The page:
The delightful and erudite Terry Meagher provides us with this report on the author Joyce Carol Oates' visit to Kepler's:
The petite and soft-spoken Joyce (JCO to those in the know) thought her event began at 7P, so I was startled to spot the renowned author, outfitted in a sleek black pantsuit, browsing (of all places) the calendar section at 6:50P. I suggested we use the 40 minutes to sign stock instead, to which she readily agreed. Seated and signing, she shared her frustration at not being able to find the passage in her own book that she wanted to read (!): “Oh well, I’ll just read the first three – brief – chapters.” Of course, I couldn’t resist sharing the B&W archival photo of her hanging at the end of aisle 8N. It was clearly Joyce, only the hair and eyeglasses were both much bigger. “Golly, when do you suppose that was taken?” she asked. (I was thinking early eighties). “I’m not sure…but Kepler’s been around a long time.” “Yea, well, so have I,” she deadpanned.
Joyce began her presentation by noting her slight annoyance with the reviewers of her latest novel Little Bird of Heaven: “Strangely, not a single one has mentioned that a major theme of the novel is social injustice.” Indeed, the book revolves around a father accused of murder but with no charges ever being filed. Unable to have his “day in court”, the ensuing cloud of suspicion never lifts, wreaking havoc on his relationship with his wife and children. The author then read the first - brief - three chapters from the P.O.V. of the daughter Krista.
During Q&A one person wanted to know why Joyce changed the title of the book from “Sparta” to “Little Bird of Heaven”. Because 1) the author is planning to title a novel down the road “Carthage” and 2) her friend Steve Martin - of SNL fame and a successful bluegrass musician - sent the author a CD titled “Little Bird of Heaven”, the title track with which Joyce fell in love, a song the author easily imagined the book’s murder victim Zoe - herself a musician - singing beautifully.
Joyce did speak movingly of the written correspondence (she avoids email, as “you don’t do email, email does you”) that she maintained with the recently deceased John Updike. “He was tender, kind, unpretentious, but was still interested in “gossip” and could be playfully “wicked” - I, on the other hand, find it difficult to be “wicked”,” she joked. She approached Updike’s widow, Martha, about publishing the authors’ correspondence as a book. Martha said absolutely NOT. Disappointed, Joyce, raising more than one eyebrow from the audience, was still optimistic, matter-of-factly reporting: “the way these things go, the widow will die, subsequent generations will be more flexible with the author’s estate, and eventually the letters will be published.”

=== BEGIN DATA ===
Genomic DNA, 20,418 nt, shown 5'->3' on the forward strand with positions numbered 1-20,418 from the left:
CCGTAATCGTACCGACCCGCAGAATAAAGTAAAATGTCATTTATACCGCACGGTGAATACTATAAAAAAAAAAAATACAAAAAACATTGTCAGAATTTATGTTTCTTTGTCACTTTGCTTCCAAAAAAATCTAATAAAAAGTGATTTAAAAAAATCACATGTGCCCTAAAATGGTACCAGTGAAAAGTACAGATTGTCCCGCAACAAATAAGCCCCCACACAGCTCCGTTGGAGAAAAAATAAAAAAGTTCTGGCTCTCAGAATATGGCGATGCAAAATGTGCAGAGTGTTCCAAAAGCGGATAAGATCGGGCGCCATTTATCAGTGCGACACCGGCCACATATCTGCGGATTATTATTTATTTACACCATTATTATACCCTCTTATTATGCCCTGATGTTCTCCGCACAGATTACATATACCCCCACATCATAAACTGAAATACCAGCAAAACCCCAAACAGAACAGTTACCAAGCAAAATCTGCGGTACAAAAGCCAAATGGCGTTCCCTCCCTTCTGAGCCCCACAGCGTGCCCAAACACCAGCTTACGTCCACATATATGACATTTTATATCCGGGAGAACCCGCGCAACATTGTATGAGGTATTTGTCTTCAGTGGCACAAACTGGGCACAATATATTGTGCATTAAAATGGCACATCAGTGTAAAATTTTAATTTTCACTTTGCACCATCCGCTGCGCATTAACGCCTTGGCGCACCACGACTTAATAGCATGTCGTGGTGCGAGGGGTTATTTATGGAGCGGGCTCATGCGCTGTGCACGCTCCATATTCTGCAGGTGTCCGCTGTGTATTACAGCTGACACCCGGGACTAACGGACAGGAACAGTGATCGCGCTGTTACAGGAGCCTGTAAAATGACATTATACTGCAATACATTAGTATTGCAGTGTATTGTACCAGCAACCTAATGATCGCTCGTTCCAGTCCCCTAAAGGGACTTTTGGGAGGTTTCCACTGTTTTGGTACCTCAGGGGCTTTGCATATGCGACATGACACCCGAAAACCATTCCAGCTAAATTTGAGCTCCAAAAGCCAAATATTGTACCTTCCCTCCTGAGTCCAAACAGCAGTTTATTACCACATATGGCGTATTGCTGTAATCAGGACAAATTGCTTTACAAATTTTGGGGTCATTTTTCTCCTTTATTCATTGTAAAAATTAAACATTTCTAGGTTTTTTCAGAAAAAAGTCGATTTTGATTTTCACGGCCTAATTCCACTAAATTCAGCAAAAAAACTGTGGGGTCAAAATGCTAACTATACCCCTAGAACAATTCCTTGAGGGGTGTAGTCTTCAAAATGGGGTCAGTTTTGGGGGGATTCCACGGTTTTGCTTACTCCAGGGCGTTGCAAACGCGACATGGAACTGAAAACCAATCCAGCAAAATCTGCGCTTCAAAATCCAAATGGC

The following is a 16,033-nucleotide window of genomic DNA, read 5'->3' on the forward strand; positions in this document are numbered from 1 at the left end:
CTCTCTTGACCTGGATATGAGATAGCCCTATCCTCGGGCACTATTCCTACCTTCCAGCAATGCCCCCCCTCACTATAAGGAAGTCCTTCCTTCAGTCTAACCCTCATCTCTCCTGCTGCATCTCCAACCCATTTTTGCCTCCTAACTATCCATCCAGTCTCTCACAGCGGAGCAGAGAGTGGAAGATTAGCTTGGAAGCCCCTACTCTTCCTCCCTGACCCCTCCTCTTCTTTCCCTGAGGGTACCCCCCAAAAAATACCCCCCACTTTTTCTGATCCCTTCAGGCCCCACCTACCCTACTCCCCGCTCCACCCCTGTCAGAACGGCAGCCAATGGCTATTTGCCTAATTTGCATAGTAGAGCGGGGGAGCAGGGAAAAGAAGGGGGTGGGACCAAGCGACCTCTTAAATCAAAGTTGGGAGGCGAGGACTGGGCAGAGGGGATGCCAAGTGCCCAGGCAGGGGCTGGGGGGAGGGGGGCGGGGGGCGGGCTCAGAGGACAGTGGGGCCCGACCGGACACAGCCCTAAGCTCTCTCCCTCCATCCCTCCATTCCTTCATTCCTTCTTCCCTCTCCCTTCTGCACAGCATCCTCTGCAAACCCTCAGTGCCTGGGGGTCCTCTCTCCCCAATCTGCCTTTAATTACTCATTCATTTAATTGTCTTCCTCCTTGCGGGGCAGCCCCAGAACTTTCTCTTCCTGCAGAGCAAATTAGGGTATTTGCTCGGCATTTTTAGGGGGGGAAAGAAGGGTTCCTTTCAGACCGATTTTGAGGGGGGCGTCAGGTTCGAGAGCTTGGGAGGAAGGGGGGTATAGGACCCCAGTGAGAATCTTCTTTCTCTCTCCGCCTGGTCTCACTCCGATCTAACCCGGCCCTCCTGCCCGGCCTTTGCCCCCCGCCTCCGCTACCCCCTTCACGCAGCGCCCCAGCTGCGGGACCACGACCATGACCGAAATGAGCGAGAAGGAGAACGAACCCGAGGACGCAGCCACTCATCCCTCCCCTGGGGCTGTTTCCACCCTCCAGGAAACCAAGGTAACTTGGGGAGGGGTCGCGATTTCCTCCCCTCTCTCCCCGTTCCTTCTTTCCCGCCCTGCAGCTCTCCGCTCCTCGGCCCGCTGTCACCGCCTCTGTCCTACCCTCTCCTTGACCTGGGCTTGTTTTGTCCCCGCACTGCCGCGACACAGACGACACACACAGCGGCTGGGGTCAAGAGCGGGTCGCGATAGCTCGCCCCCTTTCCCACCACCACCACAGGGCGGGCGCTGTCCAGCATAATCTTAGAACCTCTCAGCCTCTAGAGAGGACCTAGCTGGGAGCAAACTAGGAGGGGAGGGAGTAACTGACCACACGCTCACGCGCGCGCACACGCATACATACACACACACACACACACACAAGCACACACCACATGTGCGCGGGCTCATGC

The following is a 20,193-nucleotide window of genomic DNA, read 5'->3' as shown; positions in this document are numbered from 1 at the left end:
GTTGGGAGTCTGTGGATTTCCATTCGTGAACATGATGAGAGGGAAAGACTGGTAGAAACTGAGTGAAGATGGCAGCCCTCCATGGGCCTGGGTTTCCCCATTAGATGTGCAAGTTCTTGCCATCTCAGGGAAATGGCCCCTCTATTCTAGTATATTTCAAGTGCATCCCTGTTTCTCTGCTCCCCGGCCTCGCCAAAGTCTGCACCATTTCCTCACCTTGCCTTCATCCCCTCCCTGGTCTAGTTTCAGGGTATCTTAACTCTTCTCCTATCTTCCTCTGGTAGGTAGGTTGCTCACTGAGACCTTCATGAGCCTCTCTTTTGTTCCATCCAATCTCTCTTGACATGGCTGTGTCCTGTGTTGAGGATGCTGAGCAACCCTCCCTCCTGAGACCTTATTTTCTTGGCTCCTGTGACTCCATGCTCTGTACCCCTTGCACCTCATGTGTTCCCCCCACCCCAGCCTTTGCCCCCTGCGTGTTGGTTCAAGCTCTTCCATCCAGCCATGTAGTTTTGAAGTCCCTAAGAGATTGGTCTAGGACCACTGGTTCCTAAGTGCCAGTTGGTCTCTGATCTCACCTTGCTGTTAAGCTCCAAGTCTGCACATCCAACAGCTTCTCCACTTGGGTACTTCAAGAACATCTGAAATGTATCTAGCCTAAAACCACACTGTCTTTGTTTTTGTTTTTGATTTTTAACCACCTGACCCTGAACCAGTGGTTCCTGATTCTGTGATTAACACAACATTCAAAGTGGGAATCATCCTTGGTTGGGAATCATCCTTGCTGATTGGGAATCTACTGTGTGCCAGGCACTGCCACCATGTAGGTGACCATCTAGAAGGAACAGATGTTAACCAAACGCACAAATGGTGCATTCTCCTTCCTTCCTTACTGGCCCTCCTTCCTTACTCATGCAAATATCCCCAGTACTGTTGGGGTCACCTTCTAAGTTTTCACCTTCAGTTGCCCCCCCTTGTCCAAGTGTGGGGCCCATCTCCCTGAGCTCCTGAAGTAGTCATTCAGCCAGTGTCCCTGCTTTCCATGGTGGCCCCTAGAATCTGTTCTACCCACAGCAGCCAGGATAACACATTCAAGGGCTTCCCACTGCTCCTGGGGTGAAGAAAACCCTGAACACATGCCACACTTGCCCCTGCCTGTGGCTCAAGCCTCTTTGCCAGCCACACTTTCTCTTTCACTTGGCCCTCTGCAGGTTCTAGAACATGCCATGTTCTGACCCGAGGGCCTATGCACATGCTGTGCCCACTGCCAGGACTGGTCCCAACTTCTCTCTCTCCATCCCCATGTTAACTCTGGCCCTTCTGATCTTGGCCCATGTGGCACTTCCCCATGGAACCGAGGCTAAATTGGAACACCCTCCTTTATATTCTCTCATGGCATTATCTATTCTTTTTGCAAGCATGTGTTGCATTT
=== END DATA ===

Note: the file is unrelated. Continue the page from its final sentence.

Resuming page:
The author handled rather well a prickly question about comments she made in the British Guardian after the death of Ted Kennedy…the person subtly suggesting Joyce was “judging” the senator. She made it clear that as a novelist she “doesn’t judge” and was simply being “balanced”, reiterating certain facts about him and admiring his tenure as senator, an attempt at personal redemption in her view. (Recall that her novel Black Water was loosely based on the Chappaquiddick incident.) Even still, “certain people on the “Right” quoted me out of context, demanding I be “water boarded”…I think of myself a “kind” person and I’m rather disconcerted some would want to torture me!”
Joyce also spoke of her early aspirations: first wanting to be a grade school teacher, but upon entering high school thinking gym teacher would be cool - not because she would have had any interest in her students’ physical well-being per se, but rather because after class she could lock the door and have the entire gym to herself, free to bounce with complete abandon on the school’s trampoline. (I suddenly have this incongruous image in my mind: Ms. Oates, acclaimed writer, Nobel Prize contender, 30 feet in mid-air, in a state of utter exhilaration, her hands slapping the air trying to touch the ceiling, all the while fumbling on the down bounce to keep her eyeglasses in place.)
She finally settled on teaching at Princeton University, a job she loves and always finds a positive experience: “social, illuminating, and rejuvenating”. Importantly rejuvenating, as the prolific author finds writing, while not without its spiritual rewards, incredibly draining. While she often commiserates with fellow writers Edmund White and Russell Banks, most other people “don’t want to hear about it”.
Ms. Oates was funny and insightful, overall a terrific event. Oh, and yes, she did buy a beautiful Audubon calendar featuring wildflowers.